The simple math of it is that since 1991 over $500 million dollars of public and private funds have been spent to discredit the Clintons. This investment has been a massive failure: WJC Finished out his two terms at a favorability high as fitting for the results attained during his time in office. HRC Will win in November thanks to the GOP gift of Trump. And because she is smart, experienced and competent, she too will achieve favorable results in her two terms as President. And the GOP will spend another $250 million public dollars on wind mill tilting and their right wing sponsors another 250 million of private dollars, getting us to a billion dollars of hate with no results except to divide us.

  5. Submitted by Joel Stegner on 09/01/2016 - 02:57 pm.

    Wars coming?

    So Hillary belittled her opponent, but did so by talking about specific Trump positions. Trump attacks his opponents by naming charging Obama and Cruz with no being Americans. Is Clinton as bad as Trump on this issue? No way!

    And is Hillary going to push for war? Hardly. Who in her party would support that idea? Contrast her with Trump, who thinks he knows more about the military than the generals? Would Trump back out of the Iran agreement? Seems likely to me, and the likely outcome of that is military action – that is totally avoided.

    Trump has already said he is OK with Russia’s invasion of Crimea and every indication is that he wouldn’t favor resisting aggression in the Ukraine or the Baltic states, despite NATO treaty obligations, quite possible because he is in deep debt to Russian bankers.

    Lots of Americans have strong feelings that are impairing their ability to accept the truth. Journalists are there to help us make informed decisions. We are not really interested in what journalists feel about the candidates. That this article suggests our concerns with war mongering should be with Clinton, when it is Trump who advocates hate-filled violent behavior shows how feeling produce bias. Forget your feelings and share insights.

  6. Submitted by Rodgers Adams on 09/01/2016 - 03:10 pm.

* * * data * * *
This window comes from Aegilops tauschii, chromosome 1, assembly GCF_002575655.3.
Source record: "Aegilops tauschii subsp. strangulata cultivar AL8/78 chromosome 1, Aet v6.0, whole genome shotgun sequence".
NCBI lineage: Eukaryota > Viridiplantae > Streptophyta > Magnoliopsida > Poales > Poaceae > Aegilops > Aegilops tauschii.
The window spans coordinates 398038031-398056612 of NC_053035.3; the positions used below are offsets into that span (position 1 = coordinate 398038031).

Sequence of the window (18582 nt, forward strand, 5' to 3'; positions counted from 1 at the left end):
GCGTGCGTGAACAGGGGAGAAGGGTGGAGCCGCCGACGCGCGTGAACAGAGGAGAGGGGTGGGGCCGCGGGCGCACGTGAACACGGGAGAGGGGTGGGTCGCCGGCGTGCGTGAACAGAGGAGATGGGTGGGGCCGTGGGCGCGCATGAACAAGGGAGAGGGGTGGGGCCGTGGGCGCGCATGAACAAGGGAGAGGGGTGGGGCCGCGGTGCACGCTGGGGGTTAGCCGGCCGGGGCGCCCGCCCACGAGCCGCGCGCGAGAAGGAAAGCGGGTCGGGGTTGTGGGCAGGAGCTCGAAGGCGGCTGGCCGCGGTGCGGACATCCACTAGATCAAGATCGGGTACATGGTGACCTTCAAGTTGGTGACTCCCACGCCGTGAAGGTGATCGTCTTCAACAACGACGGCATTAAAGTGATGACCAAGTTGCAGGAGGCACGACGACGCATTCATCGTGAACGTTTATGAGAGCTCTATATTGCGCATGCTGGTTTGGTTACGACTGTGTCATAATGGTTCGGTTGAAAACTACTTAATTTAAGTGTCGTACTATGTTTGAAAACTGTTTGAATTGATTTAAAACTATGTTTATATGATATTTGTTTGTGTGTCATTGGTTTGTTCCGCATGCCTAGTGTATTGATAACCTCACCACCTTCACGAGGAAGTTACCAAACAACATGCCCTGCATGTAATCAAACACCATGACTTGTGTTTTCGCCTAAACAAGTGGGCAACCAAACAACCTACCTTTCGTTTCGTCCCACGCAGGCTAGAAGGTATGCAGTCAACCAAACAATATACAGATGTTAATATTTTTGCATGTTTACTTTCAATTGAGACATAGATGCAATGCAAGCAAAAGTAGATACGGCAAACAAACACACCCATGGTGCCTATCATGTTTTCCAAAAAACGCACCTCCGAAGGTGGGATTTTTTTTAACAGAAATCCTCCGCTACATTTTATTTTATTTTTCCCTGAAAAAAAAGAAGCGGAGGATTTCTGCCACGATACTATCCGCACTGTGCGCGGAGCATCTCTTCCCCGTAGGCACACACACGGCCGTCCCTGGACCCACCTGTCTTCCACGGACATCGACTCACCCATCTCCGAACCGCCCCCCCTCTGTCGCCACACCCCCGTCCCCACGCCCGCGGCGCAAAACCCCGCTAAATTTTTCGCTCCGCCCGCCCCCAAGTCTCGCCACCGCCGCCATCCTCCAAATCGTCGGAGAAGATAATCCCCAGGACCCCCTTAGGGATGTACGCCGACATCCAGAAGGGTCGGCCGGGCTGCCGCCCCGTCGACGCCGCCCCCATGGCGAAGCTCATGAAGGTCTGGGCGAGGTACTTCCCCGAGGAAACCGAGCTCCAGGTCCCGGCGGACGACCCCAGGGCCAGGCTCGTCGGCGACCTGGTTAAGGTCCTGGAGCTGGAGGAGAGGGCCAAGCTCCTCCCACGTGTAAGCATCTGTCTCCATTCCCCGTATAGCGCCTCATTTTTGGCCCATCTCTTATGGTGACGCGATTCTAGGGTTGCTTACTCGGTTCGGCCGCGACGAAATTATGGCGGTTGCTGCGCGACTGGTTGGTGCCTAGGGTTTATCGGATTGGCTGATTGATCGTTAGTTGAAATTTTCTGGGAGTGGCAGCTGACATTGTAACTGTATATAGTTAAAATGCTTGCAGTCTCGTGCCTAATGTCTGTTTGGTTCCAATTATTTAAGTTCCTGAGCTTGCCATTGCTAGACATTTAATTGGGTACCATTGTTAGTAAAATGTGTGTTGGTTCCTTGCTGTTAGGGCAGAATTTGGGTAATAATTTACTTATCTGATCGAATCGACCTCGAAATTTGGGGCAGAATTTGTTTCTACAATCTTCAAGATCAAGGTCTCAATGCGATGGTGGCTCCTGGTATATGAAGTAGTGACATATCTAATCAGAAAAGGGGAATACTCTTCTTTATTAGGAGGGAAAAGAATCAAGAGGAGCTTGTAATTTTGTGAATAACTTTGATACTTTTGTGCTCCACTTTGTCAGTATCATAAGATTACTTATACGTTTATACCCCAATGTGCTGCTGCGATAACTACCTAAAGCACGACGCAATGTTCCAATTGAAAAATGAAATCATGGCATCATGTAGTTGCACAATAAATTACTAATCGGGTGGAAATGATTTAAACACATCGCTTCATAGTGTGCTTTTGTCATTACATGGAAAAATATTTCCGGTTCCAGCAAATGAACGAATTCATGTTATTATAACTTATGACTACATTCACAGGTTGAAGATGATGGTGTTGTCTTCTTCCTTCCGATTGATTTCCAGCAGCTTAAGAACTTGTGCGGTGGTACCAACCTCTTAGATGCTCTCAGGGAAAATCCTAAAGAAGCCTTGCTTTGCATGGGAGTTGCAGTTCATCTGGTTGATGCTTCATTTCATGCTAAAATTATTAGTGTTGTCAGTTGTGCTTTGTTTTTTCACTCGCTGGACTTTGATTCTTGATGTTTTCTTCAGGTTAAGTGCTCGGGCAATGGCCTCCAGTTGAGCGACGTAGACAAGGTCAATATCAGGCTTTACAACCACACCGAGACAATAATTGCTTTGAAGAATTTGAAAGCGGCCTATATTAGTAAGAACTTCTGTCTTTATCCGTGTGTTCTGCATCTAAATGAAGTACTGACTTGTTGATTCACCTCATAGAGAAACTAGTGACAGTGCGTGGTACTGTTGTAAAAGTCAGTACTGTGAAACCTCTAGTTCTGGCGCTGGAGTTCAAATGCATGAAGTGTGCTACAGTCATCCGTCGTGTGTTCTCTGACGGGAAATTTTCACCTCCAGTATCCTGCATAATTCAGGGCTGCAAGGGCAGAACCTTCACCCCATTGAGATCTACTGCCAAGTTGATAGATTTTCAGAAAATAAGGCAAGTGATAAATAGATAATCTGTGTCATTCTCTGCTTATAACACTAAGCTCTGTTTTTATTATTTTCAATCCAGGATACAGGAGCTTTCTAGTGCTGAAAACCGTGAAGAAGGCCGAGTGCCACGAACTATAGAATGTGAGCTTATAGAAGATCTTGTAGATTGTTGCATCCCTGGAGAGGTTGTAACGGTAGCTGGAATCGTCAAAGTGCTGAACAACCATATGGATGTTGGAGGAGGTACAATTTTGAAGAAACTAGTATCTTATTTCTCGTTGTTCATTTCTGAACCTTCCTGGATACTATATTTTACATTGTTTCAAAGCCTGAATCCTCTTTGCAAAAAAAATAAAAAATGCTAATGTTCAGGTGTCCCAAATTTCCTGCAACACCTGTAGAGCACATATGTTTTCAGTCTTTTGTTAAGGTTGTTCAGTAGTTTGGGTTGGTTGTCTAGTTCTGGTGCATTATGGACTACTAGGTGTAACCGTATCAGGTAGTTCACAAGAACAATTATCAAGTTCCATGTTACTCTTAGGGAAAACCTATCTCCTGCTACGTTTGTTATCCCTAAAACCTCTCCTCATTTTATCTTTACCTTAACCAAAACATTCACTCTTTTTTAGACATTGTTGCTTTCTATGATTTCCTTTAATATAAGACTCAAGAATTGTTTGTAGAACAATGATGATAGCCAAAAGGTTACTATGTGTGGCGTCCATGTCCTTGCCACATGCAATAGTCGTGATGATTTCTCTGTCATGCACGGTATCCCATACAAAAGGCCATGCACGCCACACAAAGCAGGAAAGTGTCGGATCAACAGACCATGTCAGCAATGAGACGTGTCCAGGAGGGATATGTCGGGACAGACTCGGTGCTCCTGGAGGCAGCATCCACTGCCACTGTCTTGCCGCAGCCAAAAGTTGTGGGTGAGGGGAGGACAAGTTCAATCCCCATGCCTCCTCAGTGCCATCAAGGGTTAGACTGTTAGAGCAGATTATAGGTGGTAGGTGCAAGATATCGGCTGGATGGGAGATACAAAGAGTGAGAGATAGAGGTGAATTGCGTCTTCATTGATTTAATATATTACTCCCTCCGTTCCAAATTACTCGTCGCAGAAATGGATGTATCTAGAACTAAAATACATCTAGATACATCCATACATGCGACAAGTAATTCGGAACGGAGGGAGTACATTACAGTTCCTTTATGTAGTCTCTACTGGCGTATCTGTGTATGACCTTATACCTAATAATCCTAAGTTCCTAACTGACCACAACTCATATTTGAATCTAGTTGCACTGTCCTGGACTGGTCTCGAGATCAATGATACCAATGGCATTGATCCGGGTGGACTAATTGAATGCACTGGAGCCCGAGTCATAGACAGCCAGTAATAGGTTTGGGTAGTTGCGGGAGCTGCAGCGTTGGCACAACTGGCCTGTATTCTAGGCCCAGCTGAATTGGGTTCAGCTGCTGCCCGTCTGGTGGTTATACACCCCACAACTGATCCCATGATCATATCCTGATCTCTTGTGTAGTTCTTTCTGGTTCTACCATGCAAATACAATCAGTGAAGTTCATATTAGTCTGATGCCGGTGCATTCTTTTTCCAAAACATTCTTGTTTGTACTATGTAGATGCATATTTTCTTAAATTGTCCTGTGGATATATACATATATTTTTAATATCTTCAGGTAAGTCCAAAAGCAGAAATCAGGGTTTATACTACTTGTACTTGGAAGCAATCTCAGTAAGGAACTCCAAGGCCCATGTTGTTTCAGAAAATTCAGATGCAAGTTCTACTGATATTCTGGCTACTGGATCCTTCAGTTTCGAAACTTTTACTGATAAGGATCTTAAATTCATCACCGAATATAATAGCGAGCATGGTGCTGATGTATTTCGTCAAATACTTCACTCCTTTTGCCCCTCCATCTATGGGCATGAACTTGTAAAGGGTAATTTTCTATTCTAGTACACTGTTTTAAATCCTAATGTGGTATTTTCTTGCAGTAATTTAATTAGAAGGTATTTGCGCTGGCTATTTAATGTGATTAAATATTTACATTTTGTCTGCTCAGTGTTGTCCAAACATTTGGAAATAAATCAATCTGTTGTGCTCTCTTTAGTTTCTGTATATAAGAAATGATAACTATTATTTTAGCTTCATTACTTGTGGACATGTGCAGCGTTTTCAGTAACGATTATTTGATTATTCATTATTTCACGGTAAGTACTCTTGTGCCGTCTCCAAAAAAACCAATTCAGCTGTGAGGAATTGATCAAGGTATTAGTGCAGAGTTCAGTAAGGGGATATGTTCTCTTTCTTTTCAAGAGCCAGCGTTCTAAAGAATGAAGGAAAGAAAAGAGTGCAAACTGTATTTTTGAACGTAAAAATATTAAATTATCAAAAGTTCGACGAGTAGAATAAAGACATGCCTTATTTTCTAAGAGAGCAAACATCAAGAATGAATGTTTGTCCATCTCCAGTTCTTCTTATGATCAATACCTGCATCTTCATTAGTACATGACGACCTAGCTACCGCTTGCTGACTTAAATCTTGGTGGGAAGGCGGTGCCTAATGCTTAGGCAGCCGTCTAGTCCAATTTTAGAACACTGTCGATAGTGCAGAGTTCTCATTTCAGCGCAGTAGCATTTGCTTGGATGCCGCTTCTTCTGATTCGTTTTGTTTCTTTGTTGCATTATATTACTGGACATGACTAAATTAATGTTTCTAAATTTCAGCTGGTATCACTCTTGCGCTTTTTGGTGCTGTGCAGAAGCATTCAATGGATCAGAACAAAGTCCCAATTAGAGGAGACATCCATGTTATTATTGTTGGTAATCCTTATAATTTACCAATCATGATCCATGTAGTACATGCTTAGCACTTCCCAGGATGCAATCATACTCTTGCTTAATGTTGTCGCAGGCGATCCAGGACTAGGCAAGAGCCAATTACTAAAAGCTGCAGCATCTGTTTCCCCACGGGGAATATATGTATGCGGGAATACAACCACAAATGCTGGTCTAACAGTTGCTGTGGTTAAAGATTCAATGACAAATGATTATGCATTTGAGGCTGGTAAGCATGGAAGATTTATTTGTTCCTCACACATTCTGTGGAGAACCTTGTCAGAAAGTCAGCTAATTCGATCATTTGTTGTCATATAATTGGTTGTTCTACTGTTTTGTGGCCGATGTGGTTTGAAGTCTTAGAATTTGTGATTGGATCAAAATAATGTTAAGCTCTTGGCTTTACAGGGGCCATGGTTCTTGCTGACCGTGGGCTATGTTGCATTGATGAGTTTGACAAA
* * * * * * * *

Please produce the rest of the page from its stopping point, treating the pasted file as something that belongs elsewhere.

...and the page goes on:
I’m not curious enough to try to do the research and calculations, but I noticed in Trump’s speech that he named a number of categories of people who would be deported soon under his plan, not just criminals and drug dealers. There were the visa over-stayers. There were the folks protected by President Obama’s prioritizing polices, and perhaps those protected in sanctuary cities. TV commentators I heard were focused on what he did or did not say about the “11 million aliens” at some time in the future after all his policies had been implemented. I didn’t hear anyone comment on how many of the 11 million would be left by then, and how many would already have been deported under the policies he did specify.

  7. Submitted by Craig Johnson on 09/02/2016 - 08:45 am.

    The consistency of Eric Black

    make me proud to be a supporter of MinnPost. Likewise the commenters to his column are insightful, respectful, and well researched in their comments.

    This election offers unusually divergent choices. But at the fundamental, the public view is created by the persistent grinding of the right wing narrative. Summed up it means never say anything good about anyone who is not a fellow traveller down the right wing trail. Always attack. Regardless of the fiscal cost, regardless of the social cost, regardless of the personal cost.

    The lack of factual content, the persistent adherence of the narrative has worked well for the Republican Party. In my age, from “Tail Gunner” Joe Mccarthy through, the bumps and grinds of Richard Nixon, to the resolute opposition from Republican Party leaders in Congress.

    I believe that Harry Truman was right when he vigorously declared that the leadership was responsible for actively involved governance. It requires an active involved effort to fix what needs fixing and do what needs to be done. While this philosophy is repudiated by some their objections are frequently based on thin insubstantial arguments and a lack of logic.

    The lasting problem with the ‘narrative’ is that becomes folk lore. Some believe that Clinton was solely responsible for Benghazi, that she hid her emails, that she had Vince Foster killed, that she is responsible for our border immigration problem and so on and on. We would all benefit from a clear response like that of John Welch, an attorney who represented the Army during the McCarthy hearings. Welch courageously pulled the plug on Joe McCarthy. Exasperated by Mccarthy’s unsubstantiated claims and vicious personal attacks he brought down McCarthy with his famous question“Until this moment, Senator, I think I never really gauged your cruelty or your recklessness. Have you no sense of decency, sir, at long last?” Solving the narrative problem is a Republican responsibility – the party must set higher standards, better vet, and seek much better candidates. Certainly there is an adequate pool of enlightened conservatives to choose from.

  8. Submitted by Thomas Eckhardt on 09/02/2016 - 02:16 pm.

    I think it’s clear

    Trump ran in the primaries on deporting all 11 million. That’s what his voters want. He hasn’t rejected that. He has given mealy mouthed responses about Oh, maybe when the wall is built if anyone is left then maybe we can do something for them.

    If Trump did get elected and if he sincerely felt that we didn’t have to deport everyone, he would nevertheless come under intense pressure from his supporters and from members of Congress to go full steam ahead on deportation. He wouldn’t stand up to that kind of pressure.

    No, if Trump is elected we will have a “Deportation Force” and they will do their job.